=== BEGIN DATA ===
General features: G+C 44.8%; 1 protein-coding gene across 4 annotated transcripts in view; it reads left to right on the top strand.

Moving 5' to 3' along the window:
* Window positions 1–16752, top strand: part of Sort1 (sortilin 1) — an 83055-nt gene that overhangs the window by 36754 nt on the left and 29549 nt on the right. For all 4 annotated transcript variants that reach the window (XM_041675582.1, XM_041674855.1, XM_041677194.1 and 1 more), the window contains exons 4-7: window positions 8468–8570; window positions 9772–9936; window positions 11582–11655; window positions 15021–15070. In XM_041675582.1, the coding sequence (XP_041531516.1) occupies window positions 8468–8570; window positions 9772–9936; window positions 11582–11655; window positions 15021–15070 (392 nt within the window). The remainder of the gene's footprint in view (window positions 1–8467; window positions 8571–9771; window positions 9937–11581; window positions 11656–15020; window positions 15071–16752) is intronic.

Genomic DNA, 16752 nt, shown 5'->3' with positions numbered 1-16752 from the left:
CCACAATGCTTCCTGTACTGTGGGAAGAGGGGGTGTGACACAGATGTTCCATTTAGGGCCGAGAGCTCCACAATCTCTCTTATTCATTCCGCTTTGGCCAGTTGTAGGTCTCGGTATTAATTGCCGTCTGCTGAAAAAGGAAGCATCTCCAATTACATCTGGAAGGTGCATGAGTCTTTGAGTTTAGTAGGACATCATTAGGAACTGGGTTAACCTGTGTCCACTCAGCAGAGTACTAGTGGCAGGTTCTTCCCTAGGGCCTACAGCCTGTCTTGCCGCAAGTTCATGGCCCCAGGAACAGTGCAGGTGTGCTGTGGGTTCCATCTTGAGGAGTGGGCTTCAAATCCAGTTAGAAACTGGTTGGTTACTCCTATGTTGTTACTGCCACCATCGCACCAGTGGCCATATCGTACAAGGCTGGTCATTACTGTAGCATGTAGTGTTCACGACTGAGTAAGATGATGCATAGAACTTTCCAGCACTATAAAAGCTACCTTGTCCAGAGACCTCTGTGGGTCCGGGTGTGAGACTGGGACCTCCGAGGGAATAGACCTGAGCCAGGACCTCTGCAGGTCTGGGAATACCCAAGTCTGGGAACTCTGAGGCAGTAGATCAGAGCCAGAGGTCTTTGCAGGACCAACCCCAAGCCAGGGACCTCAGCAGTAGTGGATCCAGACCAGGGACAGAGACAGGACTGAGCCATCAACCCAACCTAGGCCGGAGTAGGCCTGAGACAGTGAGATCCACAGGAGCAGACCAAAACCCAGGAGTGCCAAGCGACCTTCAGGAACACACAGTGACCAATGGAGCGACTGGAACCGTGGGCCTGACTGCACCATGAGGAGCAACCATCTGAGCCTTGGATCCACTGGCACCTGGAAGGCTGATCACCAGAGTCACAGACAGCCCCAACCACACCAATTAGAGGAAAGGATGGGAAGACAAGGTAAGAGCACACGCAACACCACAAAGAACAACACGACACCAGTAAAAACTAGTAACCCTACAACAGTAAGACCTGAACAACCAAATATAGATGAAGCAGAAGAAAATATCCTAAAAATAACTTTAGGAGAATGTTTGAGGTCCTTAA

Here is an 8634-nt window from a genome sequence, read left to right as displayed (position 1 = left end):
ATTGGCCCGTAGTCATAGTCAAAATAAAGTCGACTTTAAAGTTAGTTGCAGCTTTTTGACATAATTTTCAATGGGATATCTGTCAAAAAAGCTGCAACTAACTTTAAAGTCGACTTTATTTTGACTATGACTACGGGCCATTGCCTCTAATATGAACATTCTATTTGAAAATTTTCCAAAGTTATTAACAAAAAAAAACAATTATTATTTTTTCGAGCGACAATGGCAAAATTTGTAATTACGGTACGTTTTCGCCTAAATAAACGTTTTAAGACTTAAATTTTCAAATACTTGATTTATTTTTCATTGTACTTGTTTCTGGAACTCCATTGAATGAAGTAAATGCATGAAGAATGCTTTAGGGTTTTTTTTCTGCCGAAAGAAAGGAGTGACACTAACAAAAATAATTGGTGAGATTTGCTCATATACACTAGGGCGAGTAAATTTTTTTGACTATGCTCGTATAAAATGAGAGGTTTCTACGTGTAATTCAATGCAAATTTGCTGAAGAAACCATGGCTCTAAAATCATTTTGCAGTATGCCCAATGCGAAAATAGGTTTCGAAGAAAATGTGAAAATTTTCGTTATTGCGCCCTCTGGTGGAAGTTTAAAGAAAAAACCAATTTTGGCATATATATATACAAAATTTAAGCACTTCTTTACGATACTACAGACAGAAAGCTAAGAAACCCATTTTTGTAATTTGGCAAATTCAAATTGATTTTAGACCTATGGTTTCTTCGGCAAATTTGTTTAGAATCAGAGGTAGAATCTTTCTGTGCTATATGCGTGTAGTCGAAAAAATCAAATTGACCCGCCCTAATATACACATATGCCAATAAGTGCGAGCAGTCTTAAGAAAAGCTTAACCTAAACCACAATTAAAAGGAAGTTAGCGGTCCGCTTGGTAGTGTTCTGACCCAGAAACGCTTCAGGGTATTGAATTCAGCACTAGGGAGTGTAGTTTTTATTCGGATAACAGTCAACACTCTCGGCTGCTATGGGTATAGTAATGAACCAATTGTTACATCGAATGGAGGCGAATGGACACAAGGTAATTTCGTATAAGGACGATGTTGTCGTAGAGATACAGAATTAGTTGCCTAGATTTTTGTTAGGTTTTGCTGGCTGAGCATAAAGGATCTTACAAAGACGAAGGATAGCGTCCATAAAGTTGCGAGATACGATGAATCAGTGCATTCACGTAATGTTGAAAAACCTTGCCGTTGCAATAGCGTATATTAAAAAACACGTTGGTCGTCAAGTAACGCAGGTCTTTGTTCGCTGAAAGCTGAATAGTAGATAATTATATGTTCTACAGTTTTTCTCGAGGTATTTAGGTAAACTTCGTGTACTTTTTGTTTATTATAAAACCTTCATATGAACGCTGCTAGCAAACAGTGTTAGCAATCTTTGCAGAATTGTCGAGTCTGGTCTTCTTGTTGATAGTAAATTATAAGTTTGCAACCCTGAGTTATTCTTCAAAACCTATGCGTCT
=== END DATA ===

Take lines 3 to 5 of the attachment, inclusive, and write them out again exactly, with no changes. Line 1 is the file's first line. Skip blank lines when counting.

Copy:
* Window positions 1–16752, top strand: part of Sort1 (sortilin 1) — an 83055-nt gene that overhangs the window by 36754 nt on the left and 29549 nt on the right. For all 4 annotated transcript variants that reach the window (XM_041675582.1, XM_041674855.1, XM_041677194.1 and 1 more), the window contains exons 4-7: window positions 8468–8570; window positions 9772–9936; window positions 11582–11655; window positions 15021–15070. In XM_041675582.1, the coding sequence (XP_041531516.1) occupies window positions 8468–8570; window positions 9772–9936; window positions 11582–11655; window positions 15021–15070 (392 nt within the window). The remainder of the gene's footprint in view (window positions 1–8467; window positions 8571–9771; window positions 9937–11581; window positions 11656–15020; window positions 15071–16752) is intronic.

Genomic DNA, 16752 nt, shown 5'->3' with positions numbered 1-16752 from the left:
CCACAATGCTTCCTGTACTGTGGGAAGAGGGGGTGTGACACAGATGTTCCATTTAGGGCCGAGAGCTCCACAATCTCTCTTATTCATTCCGCTTTGGCCAGTTGTAGGTCTCGGTATTAATTGCCGTCTGCTGAAAAAGGAAGCATCTCCAATTACATCTGGAAGGTGCATGAGTCTTTGAGTTTAGTAGGACATCATTAGGAACTGGGTTAACCTGTGTCCACTCAGCAGAGTACTAGTGGCAGGTTCTTCCCTAGGGCCTACAGCCTGTCTTGCCGCAAGTTCATGGCCCCAGGAACAGTGCAGGTGTGCTGTGGGTTCCATCTTGAGGAGTGGGCTTCAAATCCAGTTAGAAACTGGTTGGTTACTCCTATGTTGTTACTGCCACCATCGCACCAGTGGCCATATCGTACAAGGCTGGTCATTACTGTAGCATGTAGTGTTCACGACTGAGTAAGATGATGCATAGAACTTTCCAGCACTATAAAAGCTACCTTGTCCAGAGACCTCTGTGGGTCCGGGTGTGAGACTGGGACCTCCGAGGGAATAGACCTGAGCCAGGACCTCTGCAGGTCTGGGAATACCCAAGTCTGGGAACTCTGAGGCAGTAGATCAGAGCCAGAGGTCTTTGCAGGACCAACCCCAAGCCAGGGACCTCAGCAGTAGTGGATCCAGACCAGGGACAGAGACAGGACTGAGCCATCAACCCAACCTAGGCCGGAGTAGGCCTGAGACAGTGAGATCCACAGGAGCAGACCAAAACCCAGGAGTGCCAAGCGACCTTCAGGAACACACAGTGACCAATGGAGCGACTGGAACCGTGGGCCTGACTGCACCATGAGGAGCAACCATCTGAGCCTTGGATCCACTGGCACCTGGAAGGCTGATCACCAGAGTCACAGACAGCCCCAACCACACCAATTAGAGGAAAGGATGGGAAGACAAGGTAAGAGCACACGCAACACCACAAAGAACAACACGACACCAGTAAAAACTAGTAACCCTACAACAGTAAGACCTGAACAACCAAATATAGATGAAGCAGAAGAAAATATCCTAAAAATAACTTTAGGAGAATGTTTGAGGTCCTTAA